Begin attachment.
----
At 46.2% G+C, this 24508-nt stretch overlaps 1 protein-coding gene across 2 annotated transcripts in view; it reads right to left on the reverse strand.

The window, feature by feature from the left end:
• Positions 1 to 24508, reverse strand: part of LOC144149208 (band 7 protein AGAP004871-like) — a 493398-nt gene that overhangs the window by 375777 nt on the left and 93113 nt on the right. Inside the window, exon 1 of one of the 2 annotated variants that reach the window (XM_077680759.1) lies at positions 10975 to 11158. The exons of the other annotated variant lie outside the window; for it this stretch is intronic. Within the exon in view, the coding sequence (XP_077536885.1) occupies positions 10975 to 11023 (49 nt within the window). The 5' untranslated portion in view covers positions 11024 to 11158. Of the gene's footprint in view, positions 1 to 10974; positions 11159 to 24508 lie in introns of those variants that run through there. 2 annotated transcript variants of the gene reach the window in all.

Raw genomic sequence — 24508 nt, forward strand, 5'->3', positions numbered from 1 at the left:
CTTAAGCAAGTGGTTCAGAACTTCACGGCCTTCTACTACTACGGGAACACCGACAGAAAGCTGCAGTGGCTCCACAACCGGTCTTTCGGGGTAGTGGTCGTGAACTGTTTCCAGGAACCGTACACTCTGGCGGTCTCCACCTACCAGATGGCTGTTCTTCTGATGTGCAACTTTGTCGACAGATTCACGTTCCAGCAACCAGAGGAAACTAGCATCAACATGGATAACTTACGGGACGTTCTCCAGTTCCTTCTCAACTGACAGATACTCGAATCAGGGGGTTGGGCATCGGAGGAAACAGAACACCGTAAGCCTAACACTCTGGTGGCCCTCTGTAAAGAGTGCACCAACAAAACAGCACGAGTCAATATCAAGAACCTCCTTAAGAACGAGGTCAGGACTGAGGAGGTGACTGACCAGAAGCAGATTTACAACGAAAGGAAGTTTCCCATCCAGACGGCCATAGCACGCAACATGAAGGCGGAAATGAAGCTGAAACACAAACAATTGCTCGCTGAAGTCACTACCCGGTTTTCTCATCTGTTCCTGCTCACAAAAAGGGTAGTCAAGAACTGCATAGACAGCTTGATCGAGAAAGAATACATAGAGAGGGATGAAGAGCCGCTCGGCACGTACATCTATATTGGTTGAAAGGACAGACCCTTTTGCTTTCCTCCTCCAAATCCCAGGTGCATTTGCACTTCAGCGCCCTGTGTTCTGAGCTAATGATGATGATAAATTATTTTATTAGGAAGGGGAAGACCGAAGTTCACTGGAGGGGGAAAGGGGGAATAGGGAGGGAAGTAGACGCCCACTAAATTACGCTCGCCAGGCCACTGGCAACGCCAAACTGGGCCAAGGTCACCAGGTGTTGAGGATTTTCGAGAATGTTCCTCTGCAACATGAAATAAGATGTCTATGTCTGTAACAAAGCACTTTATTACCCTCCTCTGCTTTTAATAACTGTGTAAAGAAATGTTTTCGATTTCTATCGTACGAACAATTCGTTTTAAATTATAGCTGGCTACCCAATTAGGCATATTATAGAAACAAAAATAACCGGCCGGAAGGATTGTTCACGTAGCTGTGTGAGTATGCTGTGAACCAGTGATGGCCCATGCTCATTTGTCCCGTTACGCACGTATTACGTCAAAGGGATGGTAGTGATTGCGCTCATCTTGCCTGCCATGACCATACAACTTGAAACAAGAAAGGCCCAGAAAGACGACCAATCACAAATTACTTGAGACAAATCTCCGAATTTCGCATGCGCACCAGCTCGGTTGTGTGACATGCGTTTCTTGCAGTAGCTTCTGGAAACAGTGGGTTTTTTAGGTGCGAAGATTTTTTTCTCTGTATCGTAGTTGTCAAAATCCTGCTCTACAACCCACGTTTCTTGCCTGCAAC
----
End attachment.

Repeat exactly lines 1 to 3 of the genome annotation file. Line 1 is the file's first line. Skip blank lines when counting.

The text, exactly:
At 46.2% G+C, this 24508-nt stretch overlaps 1 protein-coding gene across 2 annotated transcripts in view; it reads right to left on the reverse strand.

The window, feature by feature from the left end:
• Positions 1 to 24508, reverse strand: part of LOC144149208 (band 7 protein AGAP004871-like) — a 493398-nt gene that overhangs the window by 375777 nt on the left and 93113 nt on the right. Inside the window, exon 1 of one of the 2 annotated variants that reach the window (XM_077680759.1) lies at positions 10975 to 11158. The exons of the other annotated variant lie outside the window; for it this stretch is intronic. Within the exon in view, the coding sequence (XP_077536885.1) occupies positions 10975 to 11023 (49 nt within the window). The 5' untranslated portion in view covers positions 11024 to 11158. Of the gene's footprint in view, positions 1 to 10974; positions 11159 to 24508 lie in introns of those variants that run through there. 2 annotated transcript variants of the gene reach the window in all.